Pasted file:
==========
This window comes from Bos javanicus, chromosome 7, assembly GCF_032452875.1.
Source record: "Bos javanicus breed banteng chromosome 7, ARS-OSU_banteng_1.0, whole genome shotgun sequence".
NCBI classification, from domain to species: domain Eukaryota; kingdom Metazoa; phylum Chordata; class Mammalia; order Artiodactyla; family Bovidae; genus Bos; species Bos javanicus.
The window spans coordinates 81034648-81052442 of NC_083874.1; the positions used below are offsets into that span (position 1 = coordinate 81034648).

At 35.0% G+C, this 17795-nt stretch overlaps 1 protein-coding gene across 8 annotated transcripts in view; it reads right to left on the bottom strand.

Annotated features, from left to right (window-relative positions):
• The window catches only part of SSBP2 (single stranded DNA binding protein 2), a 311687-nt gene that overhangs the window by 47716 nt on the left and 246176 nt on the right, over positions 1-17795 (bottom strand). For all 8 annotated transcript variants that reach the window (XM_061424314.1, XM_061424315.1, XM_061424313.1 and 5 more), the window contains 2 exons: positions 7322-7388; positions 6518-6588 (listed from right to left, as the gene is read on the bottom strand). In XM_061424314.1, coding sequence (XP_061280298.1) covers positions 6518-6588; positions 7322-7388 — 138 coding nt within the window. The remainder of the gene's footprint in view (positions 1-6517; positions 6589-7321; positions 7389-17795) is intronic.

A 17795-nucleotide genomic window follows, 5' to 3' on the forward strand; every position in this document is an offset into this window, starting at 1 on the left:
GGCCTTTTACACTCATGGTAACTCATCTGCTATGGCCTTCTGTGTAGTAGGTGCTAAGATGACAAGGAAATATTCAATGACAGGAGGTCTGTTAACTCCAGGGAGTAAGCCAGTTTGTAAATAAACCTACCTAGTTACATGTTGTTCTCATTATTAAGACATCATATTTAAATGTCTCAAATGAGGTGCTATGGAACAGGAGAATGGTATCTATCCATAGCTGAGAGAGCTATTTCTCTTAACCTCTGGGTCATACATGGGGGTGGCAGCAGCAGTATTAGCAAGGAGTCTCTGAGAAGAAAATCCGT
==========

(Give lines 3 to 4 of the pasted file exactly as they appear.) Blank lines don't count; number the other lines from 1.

NCBI classification, from domain to species: domain Eukaryota; kingdom Metazoa; phylum Chordata; class Mammalia; order Artiodactyla; family Bovidae; genus Bos; species Bos javanicus.
The window spans coordinates 81034648-81052442 of NC_083874.1; the positions used below are offsets into that span (position 1 = coordinate 81034648).